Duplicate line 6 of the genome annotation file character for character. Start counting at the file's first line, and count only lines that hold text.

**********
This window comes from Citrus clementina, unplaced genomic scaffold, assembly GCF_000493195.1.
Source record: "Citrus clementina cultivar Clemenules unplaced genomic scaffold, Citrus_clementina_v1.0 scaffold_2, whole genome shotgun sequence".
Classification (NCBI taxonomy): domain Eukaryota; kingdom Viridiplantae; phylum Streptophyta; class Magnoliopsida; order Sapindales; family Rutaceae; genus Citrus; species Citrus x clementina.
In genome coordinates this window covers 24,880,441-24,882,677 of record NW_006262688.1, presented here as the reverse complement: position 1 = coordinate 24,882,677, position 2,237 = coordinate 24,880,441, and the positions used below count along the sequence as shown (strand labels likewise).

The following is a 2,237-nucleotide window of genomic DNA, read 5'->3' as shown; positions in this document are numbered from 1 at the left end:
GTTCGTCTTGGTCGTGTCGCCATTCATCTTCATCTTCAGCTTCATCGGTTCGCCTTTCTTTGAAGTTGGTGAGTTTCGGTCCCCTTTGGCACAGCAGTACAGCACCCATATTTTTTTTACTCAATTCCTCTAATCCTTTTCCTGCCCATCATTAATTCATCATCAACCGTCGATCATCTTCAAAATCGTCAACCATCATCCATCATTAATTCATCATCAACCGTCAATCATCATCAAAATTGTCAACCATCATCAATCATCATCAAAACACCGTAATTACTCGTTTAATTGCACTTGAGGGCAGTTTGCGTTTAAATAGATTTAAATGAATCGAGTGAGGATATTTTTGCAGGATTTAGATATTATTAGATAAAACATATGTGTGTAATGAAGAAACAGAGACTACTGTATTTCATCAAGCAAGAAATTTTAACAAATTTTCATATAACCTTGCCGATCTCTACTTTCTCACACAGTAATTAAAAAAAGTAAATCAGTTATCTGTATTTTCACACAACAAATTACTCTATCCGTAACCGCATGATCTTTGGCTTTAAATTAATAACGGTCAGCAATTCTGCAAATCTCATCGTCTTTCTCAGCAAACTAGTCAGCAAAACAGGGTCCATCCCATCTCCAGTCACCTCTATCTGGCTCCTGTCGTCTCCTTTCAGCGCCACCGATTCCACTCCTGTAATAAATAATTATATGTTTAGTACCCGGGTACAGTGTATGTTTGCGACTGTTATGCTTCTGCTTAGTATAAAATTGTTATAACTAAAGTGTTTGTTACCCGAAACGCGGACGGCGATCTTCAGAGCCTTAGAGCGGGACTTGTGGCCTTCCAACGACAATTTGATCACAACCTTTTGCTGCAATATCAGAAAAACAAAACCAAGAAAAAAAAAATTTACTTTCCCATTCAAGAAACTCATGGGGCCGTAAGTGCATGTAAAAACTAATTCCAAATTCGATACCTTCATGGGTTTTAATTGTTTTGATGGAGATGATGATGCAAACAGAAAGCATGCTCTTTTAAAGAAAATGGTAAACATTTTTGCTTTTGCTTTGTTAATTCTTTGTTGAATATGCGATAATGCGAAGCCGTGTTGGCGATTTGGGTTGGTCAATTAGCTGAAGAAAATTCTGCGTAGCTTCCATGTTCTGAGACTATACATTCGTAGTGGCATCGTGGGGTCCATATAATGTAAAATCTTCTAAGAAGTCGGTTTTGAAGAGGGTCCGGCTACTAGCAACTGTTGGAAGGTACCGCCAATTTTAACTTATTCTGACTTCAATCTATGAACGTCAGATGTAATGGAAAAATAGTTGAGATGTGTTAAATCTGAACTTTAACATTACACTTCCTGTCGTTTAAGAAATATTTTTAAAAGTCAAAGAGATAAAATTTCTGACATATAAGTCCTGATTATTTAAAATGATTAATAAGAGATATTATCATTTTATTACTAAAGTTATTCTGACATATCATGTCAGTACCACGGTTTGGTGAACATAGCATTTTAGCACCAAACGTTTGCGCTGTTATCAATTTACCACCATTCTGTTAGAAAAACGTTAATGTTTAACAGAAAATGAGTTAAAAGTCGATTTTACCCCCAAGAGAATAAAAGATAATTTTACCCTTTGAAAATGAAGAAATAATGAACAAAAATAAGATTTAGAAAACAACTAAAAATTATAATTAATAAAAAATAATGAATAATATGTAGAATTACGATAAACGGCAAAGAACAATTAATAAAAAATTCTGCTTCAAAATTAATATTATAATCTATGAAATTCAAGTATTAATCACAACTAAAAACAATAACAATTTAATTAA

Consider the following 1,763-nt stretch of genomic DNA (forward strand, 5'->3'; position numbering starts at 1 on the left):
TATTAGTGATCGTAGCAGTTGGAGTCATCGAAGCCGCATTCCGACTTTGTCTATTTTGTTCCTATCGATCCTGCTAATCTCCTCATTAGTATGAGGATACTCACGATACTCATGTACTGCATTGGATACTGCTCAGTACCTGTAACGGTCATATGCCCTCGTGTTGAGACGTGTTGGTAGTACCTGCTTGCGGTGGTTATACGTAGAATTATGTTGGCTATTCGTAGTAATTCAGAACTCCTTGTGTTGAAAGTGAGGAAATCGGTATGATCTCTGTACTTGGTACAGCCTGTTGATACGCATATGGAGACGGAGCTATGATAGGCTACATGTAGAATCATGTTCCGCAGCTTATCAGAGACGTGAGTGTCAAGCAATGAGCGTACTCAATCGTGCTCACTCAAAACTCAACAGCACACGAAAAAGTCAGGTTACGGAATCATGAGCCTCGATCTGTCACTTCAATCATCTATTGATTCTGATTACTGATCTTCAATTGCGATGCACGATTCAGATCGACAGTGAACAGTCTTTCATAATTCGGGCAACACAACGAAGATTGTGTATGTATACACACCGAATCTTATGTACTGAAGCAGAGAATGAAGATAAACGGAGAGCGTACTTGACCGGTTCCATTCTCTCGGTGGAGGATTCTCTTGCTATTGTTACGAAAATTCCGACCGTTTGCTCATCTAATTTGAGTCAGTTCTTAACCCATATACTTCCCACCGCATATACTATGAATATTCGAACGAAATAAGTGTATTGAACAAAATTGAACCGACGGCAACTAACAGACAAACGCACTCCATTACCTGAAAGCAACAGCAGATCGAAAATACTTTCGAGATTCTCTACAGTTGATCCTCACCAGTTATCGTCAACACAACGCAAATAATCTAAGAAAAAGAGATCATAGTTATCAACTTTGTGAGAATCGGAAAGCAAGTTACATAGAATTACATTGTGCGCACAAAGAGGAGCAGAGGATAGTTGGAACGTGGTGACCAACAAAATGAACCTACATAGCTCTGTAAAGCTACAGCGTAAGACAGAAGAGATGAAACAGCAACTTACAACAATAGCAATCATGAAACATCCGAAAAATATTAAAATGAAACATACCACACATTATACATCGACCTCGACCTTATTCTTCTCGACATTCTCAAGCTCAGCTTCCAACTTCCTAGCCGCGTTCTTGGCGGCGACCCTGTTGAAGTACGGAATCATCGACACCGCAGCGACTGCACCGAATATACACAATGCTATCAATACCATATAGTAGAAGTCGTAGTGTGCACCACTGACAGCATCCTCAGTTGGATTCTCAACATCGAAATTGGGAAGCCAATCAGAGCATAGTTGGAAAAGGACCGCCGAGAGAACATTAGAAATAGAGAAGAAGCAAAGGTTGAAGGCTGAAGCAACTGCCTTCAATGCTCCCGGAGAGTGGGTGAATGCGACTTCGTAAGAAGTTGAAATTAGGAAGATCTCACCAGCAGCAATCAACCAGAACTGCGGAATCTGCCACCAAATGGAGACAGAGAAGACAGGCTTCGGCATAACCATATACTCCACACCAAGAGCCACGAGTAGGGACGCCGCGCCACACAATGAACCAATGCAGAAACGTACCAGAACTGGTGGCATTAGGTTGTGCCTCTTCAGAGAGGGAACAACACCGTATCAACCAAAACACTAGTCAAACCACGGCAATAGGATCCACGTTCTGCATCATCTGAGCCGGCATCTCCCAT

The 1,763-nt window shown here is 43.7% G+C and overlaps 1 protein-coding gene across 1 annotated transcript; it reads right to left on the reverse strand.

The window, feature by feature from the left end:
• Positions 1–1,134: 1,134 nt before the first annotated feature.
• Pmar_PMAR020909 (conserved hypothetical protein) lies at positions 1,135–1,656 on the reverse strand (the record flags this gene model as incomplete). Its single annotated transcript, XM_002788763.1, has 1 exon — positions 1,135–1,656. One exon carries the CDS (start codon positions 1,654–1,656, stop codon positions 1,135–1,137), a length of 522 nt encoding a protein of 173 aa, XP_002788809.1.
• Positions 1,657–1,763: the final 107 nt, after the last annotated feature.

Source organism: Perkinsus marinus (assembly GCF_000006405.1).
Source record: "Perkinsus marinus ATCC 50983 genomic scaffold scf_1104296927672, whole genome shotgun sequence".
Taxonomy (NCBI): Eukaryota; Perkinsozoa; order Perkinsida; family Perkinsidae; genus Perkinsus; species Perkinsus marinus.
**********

GTTCGTCTTGGTCGTGTCGCCATTCATCTTCATCTTCAGCTTCATCGGTTCGCCTTTCTTTGAAGTTGGTGAGTTTCGGTCCCCTTTGGCACAGCAGTACAGCACCCATATTTTTTTTACTCAATTCCTCTAATCCTTTTCCTGCCCATCATTAATTCATCATCAACCGTCGATCATCTTCAAAATCGTCAACCATCATCCATCATTAATTCATCATCAACCGTCAATCATCATCAAAATTGTCAACCATCATCAATCATCATCAAAACACCGTAATTACTCGTTTAATTGCACTTGAGGGCAGTTTGCGTTTAAATAGATTTAAATGAATCGAGTGAGGATATTTTTGCAGGATTTAGATATTATTAGATAAAACATATGTGTGTAATGAAGAAACAGAGACTACTGTATTTCATCAAGCAAGAAATTTTAACAAATTTTCATATAACCTTGCCGATCTCTACTTTCTCACACAGTAATTAAAAAAAGTAAATCAGTTATCTGTATTTTCACACAACAAATTACTCTATCCGTAACCGCATGATCTTTGGCTTTAAATTAATAACGGTCAGCAATTCTGCAAATCTCATCGTCTTTCTCAGCAAACTAGTCAGCAAAACAGGGTCCATCCCATCTCCAGTCACCTCTATCTGGCTCCTGTCGTCTCCTTTCAGCGCCACCGATTCCACTCCTGTAATAAATAATTATATGTTTAGTACCCGGGTACAGTGTATGTTTGCGACTGTTATGCTTCTGCTTAGTATAAAATTGTTATAACTAAAGTGTTTGTTACCCGAAACGCGGACGGCGATCTTCAGAGCCTTAGAGCGGGACTTGTGGCCTTCCAACGACAATTTGATCACAACCTTTTGCTGCAATATCAGAAAAACAAAACCAAGAAAAAAAAAATTTACTTTCCCATTCAAGAAACTCATGGGGCCGTAAGTGCATGTAAAAACTAATTCCAAATTCGATACCTTCATGGGTTTTAATTGTTTTGATGGAGATGATGATGCAAACAGAAAGCATGCTCTTTTAAAGAAAATGGTAAACATTTTTGCTTTTGCTTTGTTAATTCTTTGTTGAATATGCGATAATGCGAAGCCGTGTTGGCGATTTGGGTTGGTCAATTAGCTGAAGAAAATTCTGCGTAGCTTCCATGTTCTGAGACTATACATTCGTAGTGGCATCGTGGGGTCCATATAATGTAAAATCTTCTAAGAAGTCGGTTTTGAAGAGGGTCCGGCTACTAGCAACTGTTGGAAGGTACCGCCAATTTTAACTTATTCTGACTTCAATCTATGAACGTCAGATGTAATGGAAAAATAGTTGAGATGTGTTAAATCTGAACTTTAACATTACACTTCCTGTCGTTTAAGAAATATTTTTAAAAGTCAAAGAGATAAAATTTCTGACATATAAGTCCTGATTATTTAAAATGATTAATAAGAGATATTATCATTTTATTACTAAAGTTATTCTGACATATCATGTCAGTACCACGGTTTGGTGAACATAGCATTTTAGCACCAAACGTTTGCGCTGTTATCAATTTACCACCATTCTGTTAGAAAAACGTTAATGTTTAACAGAAAATGAGTTAAAAGTCGATTTTACCCCCAAGAGAATAAAAGATAATTTTACCCTTTGAAAATGAAGAAATAATGAACAAAAATAAGATTTAGAAAACAACTAAAAATTATAATTAATAAAAAATAATGAATAATATGTAGAATTACGATAAACGGCAAAGAACAATTAATAAAAAATTCTGCTTCAAAATTAATATTATAATCTATGAAATTCAAGTATTAATCACAACTAAAAACAATAACAATTTAATTAA